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Protesters will occupy Buffalo's Niagara Square "in perpetuity"
About 250 people turned out for this weekend’s “Occupy Buffalo” protest in western New York.
The gathering piggybacked on New York City’s Occupy Wall Street movement and featured a similar hodgepodge of demands and frustrations expressed by the crowd.
A lack of focus – but a uniting ‘anger’
A megaphone was passed around like a talking stick. Elaborate costumes, props and signs called for action on anything and everything from corporate greed and global warming, to the upcoming election for Erie County executive. The assembly echoed statements made in the middle of an impromptu circle, so all could hear, as shown in this video.
Votes on the direction of Occupy Buffalo protest were held, with a majority declared after a show of hands.
The end result: “Occupy Buffalo will occupy Niagara Square right here. During the daylight hours in perpetuity. Starting today,” the crowd roared in a call-and-response pattern.
While “Occupy Buffalo” lacks a central focus so far, says Frank Levoy, the organization remains united around a sense of displeasure with the current state of affairs, be the issues international or local.
“Anger is like a tornado. It can do a lot of destruction. But occasionally it can trim the overgrowth,” says Levoy, who rode a bicycle outfitted to resemble the shape of a buffalo in camouflage. He casually rode around the perimeter of the protest, wearing a deer skin cap.
Lifting all boats
Occupy Wall Street in New York City has seized a message of inequality between the rich and poor, and held demonstrations in front of international banks and centers of global finance. Yet Buffalo lacks institutions of the same caliber, leading to questions of how effective a weekend protest in the middle of a unpopulated downtown would be in catalyzing the undefined change the demonstrations called for.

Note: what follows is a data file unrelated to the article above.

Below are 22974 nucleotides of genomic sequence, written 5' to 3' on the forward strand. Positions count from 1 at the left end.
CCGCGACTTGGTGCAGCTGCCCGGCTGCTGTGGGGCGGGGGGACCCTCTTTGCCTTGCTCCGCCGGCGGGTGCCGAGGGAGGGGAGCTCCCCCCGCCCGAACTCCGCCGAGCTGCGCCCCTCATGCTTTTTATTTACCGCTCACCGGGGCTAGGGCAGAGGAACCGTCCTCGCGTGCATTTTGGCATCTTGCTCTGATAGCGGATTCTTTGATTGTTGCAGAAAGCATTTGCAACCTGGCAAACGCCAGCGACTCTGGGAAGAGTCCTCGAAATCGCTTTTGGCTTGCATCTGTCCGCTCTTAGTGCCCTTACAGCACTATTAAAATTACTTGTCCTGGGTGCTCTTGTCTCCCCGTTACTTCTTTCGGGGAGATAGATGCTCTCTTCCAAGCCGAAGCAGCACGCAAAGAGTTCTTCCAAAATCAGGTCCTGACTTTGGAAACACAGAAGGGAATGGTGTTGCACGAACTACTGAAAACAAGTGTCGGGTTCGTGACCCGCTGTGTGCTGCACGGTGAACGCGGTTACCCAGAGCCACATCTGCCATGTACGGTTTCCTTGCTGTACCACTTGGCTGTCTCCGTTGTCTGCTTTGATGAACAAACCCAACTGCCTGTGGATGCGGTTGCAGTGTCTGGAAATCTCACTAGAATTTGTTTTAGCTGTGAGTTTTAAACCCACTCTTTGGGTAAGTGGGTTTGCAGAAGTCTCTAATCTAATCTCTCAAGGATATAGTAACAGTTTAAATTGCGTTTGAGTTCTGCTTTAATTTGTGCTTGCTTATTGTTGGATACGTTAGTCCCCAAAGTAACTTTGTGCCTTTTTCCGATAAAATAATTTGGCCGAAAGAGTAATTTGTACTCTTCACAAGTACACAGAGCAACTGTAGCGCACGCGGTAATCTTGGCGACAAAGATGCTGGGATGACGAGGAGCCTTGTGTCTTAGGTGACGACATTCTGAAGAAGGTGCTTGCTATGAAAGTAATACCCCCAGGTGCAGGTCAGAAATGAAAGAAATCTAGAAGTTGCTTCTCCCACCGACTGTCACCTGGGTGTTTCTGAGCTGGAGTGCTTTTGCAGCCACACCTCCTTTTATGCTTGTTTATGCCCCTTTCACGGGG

To start, locals need to find their own symbology to rally around, says Tricia Powers, of Sanborne in Niagara County.
“We’re standing in front of Buffalo City Hall that was constructed in the middle of the Depression because of the Work Progress Administration. They took people who were out of work and put them to work. That’s its legacy for us. We should be able to do that today,” she says. “But instead, Wall Street, or the people who are supposed to represent us in government, they are ... hanging onto this money that could employ people and lift all boats.”
On Sunday, a day after the larger gathering, only a handful of protestors remained in Niagara Square. They’re occupying in shifts, they said, while sparse honks from weekend traffic occasionally acknowledged their effort.
Tents have been pitched and pledges have been made to remain in place for an undisclosed amount of time - perhaps until their still-unexpressed demands are met.
Meanwhile, Occupy Wall Street is entering its fourth week with tens of thousands rallying daily in downtown Manhattan.